Once there was a man who claimed that his dog was the greatest cantor in the world. So convinced was he of his pet’s musical abilities he brought the dog to the rabbi. The man said: “Rabbi, this dog is the best cantor in the world.” The rabbi scoffed. “Pease don’t waste my time. I am a busy man and that is simply ludicrous.” The man was persistent. “Rabbi, just give me a chance to prove it.” “Look,” said the rabbi, “I told you I am too busy for this inanity.” The man was persistent, though. “Give me two minutes. If I cannot prove to you that my dog is the best cantor in the world I will leave.” “All right,” said the rabbi, “but no more than two minutes.” The man looked at his dog and commanded: “Sing Kol Nidre in the style of Yossele Rosenblatt.” Not only did the dog comply, it was a magnificent rendition. The rabbi was stupefied, but suspicious. “Let the dog sing another piece,” the rabbi insisted. “Sing Hashkivenu like Koussevitzky.” And the dog, again, gave a magnificent rendition. “This is amazing!” said the rabbi. “This dog will usher in a renaissance in Jewish prayer. People from all over the world will come to hear him.” The dog owner shook his head. “Rabbi, you talk to him. He says he wants to be a doctor.”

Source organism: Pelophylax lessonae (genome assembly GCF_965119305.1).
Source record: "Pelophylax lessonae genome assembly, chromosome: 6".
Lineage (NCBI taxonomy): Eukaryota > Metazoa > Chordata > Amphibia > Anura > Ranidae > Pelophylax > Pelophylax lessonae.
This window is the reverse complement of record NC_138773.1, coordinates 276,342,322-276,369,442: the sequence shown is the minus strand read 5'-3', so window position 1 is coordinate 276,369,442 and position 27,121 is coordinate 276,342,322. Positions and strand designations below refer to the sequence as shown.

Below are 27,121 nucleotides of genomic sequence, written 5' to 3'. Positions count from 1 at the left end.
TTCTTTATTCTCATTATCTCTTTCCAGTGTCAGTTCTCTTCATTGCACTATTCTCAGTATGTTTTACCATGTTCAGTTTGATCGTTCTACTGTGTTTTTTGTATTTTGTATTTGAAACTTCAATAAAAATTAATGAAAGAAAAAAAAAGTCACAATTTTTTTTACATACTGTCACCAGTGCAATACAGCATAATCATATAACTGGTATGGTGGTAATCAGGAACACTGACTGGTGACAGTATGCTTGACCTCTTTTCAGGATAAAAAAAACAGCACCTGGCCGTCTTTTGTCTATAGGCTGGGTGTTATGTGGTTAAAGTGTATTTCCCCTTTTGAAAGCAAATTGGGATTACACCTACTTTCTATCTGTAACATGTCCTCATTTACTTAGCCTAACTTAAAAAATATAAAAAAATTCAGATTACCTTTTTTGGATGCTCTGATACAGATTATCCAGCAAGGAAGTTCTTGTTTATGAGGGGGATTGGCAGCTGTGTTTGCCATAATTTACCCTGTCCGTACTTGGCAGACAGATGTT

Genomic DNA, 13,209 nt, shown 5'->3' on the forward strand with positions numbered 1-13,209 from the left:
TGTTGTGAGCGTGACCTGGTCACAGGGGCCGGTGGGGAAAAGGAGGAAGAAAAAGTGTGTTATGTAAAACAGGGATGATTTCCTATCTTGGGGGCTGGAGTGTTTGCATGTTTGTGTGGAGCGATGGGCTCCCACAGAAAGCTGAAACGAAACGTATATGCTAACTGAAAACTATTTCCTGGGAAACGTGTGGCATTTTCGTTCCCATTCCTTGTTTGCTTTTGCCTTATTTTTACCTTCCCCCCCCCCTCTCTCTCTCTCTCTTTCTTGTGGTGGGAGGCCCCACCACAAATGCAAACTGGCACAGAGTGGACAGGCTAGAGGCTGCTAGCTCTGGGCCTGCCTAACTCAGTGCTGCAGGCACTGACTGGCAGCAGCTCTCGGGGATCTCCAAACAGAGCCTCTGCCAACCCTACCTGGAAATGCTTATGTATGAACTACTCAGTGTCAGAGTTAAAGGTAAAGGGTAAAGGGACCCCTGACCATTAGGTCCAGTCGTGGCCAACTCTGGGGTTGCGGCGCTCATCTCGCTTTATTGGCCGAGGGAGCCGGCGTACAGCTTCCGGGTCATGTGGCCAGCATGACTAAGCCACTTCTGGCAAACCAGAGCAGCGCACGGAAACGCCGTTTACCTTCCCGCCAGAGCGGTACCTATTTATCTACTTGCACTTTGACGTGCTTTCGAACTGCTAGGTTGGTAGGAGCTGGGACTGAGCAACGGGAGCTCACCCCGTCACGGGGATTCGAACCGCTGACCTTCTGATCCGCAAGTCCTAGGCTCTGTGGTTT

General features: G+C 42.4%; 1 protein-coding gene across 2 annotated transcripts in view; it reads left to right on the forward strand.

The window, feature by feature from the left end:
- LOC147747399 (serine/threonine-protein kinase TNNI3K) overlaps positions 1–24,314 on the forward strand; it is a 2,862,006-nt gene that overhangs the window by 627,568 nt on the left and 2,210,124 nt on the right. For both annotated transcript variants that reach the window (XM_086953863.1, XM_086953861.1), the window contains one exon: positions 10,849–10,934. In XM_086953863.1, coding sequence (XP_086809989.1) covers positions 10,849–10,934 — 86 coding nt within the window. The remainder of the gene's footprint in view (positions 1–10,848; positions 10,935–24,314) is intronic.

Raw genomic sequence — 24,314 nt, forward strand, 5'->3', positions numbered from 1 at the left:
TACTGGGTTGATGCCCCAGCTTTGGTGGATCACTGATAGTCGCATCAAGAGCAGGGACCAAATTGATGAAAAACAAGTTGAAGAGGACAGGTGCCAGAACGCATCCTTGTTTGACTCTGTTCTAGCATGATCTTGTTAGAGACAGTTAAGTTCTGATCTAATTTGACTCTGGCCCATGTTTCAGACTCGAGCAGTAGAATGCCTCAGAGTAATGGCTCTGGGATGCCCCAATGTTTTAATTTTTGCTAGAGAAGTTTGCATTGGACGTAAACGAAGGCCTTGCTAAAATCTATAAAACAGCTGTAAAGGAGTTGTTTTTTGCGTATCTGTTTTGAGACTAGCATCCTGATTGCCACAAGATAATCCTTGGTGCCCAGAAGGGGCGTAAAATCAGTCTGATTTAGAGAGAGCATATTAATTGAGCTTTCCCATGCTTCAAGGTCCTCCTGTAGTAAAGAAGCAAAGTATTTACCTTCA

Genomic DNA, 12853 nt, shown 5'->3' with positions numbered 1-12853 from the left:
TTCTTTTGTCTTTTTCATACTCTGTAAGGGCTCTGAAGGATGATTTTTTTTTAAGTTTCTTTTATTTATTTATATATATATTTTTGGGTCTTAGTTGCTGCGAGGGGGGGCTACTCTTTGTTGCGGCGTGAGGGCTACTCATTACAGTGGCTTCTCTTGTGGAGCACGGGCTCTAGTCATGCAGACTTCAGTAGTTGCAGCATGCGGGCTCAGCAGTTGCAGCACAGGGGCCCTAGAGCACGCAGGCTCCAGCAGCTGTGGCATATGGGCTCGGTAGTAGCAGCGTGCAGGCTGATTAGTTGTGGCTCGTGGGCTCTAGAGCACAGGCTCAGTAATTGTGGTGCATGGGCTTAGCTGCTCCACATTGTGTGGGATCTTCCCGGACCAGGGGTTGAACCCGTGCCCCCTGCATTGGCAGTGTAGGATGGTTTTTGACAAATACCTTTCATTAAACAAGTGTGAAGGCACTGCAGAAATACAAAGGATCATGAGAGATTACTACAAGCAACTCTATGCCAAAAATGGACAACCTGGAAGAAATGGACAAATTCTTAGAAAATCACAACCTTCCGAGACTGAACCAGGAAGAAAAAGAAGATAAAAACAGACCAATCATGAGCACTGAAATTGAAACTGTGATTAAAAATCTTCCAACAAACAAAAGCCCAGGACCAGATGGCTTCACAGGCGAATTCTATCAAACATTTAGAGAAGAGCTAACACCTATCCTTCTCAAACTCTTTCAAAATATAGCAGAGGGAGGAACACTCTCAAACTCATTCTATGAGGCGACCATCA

There is nothing worse than squandered talent; abilities that go unfulfilled. That is why the Torah hints at exploiting God-given talents. In preparing for the construction of the Tabernacle, Moses commands the people Israel to “take from what you have a donation to God” (Exodus 35:5). But the nature of Hebrew allows for reading the text “take from yourselves a gift for God.” Whatever talents or abilities with which you have been endowed, use them purposefully and productively in thanks to God. Unfortunately, too many people fail to heed this advice.
Some may justify their choice on the grounds that something else will make them happier. And it is the pursuit of happiness that ought to be the goal. Aristotle, however, did not understand happiness as gratification. For Aristotle, happiness lies in the fulfillment of one’s ideal nature, what he called eudaemonia. What should make us happiest is using our competencies for the greatest good.